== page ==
Inside Marine Harvest’s new Inchmore hatchery

The company’s new Scotland facility is key for its continuing efforts to meet the increasing global demand for Scottish salmon.
Bonnie Waycott
August 16, 2018
By Bonnie Waycott
At the launch of Marine Harvest Scotland's new hatchery in Inchmore. (In photo, L-R) MSP Fergus Ewing and John Richmond, Marine Harvest Scotland's freshwater manager
At the launch of Marine Harvest Scotland's new hatchery in Inchmore. (In photo, L-R) MSP Fergus Ewing and John Richmond, Marine Harvest Scotland's freshwater manager
Looking back at the opening of Marine Harvest’s new Inchmore hatchery, freshwater manager John Richmond is optimistic.

“It’s going to be fantastic for parr and smolt production,” he said. “We’re looking forward to settling in, refining and developing our operations.”

The new hatchery was established to increase Marine Harvest’s capacity to supply smolts. As the company expands its seawater operations, a number of new offshore sites have recently opened. The Inchmore facility will provide the smolts required for the company to meet the increasing demand for its salmon. It opened in June so the first batch of smolts could be produced by September 2018, in line with the company’s seawater production plans.

The hatchery is similar to another Marine Harvest facility in Lochailort. Both use drum filters for particulate removal, have fixed bed submerged filters and a high amount of ozone injected within the recirculation process loop. But the biofiltration at the new Inchmore hatchery has been separated into two stages. The fixed bed filters are designed to have lower flow velocity and are primarily designed for fine particulate capture. Once the water has flowed through the fixed bed filters, it’s pumped up to a trickling biofilter where the majority of biofiltration occurs. The fixed bed filters at Lochailort need to both capture fine solids and perform the biofiltration, but by separating these processes at Inchmore, Richmond hopes to have provided a more optimal solution.

Covering 13,500m2, the hatchery has been constructed with 9,000m3 of concrete, 730 tonnes of structural steel and 1,500 tonnes of reinforcement steel. With 2,000kW of installed electrical capacity, it holds 4.6 million litres of water in the fish tanks, with 17.7 million litres in total.

Devil in the details
Rigorous measures are in place to ensure biosecurity and sustainability. All water entering the facility is subject to a batch sterilization process using ozone before being transferred to a new water holding tank and into the RAS (four for egg and alevin incubation, and four for the fry and smolt).

All eggs brought into the farm are certified disease-free and disinfected for any surface contaminants. Staff change clothing and footwear when entering the facility, while the egg incubation area and main building are in two distinct biosecure zones. Feed is brought into silos in a separate annex to the main building and distributed by a piped transport system to minimize any contact with feed bags and pallets in the biosecure area.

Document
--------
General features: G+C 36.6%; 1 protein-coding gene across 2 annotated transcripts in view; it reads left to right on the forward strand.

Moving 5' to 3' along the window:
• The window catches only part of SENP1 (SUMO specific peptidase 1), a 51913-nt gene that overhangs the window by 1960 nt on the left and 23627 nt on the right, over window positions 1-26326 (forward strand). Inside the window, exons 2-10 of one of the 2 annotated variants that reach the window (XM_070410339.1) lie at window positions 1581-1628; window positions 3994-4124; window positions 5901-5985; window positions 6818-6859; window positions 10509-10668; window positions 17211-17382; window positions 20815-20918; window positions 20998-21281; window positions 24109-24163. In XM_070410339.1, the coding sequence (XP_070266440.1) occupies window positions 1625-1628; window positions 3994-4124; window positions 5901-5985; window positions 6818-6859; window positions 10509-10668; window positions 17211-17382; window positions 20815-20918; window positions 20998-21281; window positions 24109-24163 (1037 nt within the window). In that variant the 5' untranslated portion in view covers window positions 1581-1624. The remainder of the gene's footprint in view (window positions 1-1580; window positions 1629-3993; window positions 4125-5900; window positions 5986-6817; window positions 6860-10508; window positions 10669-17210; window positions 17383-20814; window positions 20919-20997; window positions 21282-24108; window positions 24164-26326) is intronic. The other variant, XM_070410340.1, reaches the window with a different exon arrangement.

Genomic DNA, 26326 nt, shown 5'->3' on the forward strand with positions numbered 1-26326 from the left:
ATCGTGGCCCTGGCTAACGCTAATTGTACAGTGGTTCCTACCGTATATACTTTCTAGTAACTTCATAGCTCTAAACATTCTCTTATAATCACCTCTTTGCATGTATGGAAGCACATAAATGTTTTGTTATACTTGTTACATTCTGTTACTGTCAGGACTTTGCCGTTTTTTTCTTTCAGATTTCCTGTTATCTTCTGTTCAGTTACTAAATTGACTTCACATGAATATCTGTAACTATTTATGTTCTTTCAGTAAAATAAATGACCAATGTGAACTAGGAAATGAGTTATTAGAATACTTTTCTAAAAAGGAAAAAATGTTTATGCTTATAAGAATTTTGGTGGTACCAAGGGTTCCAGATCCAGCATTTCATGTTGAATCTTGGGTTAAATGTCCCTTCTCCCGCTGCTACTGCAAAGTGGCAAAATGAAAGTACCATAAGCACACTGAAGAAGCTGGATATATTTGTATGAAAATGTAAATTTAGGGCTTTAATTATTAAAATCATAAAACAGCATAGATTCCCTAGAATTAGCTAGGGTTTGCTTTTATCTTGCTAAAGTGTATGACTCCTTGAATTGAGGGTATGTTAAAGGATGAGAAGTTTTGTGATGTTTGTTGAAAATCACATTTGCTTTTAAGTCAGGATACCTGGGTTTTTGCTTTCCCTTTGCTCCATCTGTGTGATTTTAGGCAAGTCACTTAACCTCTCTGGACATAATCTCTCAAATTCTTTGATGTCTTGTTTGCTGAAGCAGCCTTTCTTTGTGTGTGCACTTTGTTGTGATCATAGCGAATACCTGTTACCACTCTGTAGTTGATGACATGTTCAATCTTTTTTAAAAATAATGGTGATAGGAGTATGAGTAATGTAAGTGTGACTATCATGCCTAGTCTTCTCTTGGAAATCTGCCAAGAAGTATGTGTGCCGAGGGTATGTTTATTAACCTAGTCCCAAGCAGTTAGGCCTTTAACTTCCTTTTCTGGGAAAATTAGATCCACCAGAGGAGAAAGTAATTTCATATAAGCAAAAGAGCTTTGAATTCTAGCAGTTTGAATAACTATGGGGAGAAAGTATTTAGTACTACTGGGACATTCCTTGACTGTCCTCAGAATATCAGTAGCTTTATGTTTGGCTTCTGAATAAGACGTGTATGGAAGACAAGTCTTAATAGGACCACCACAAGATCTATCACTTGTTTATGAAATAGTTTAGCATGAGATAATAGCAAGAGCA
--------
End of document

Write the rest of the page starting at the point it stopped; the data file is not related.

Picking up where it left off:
A vaccination machine is used so vaccination teams don’t need to enter the building, and all other inputs are controlled through disinfection areas, so stock can be secured in a disease-free environment. This is especially important for the early life stages when the stock is more vulnerable. The facility is also as energy efficient as possible, with efficient heating and cooling systems and LED lighting.



Community impact
The new hatchery created 12 new jobs and is expected to offer more as additional fish being added will create more employment opportunities further down the value chain in seawater, processing and sales.

Community initiatives have benefitted with the construction project helping to refurbish a community hall in a village neighboring the new facility, and ancillary equipment such as pumps, vaccination machines and hatching equipment have been supplied by the wider aquaculture industry.

In the past year, Marine Harvest reported considerable improvements in the survival and growth rate of salmon at sea, thanks to its investment in methods to tackle sea lice and improve fish health. Richmond is confident that the new hatchery will enable this to continue.

“By producing the smolts in an environment where we can optimize water quality and provide stable conditions for growth, we hope to produce smolts that perform well at sea,” he explained. “A healthy smolt able to achieve its full growth potential will be ready to withstand the challenges of sea water production and reach a harvest size in good time, thus minimizing the risk of cumulative issues in later parts of the seawater production cycle.”

Hopes are high for the latest stage in Marine Harvest’s expansion, as the Inchmore hatchery becomes part of a bright future for Scottish aquaculture.

Add comment


Security code
Refresh

Subscription Centre

 
New Subscription
 
Already a Subscriber
 
Customer Service
 
View Digital Magazine Renew

Most Popular

Latest Events

Laqua 18
Tue Oct 23, 2018
Aquaculture 2019
Thu Mar 07, 2019

We are using cookies to give you the best experience on our website. By continuing to use the site, you agree to the use of cookies. To find out more, read our Privacy Policy.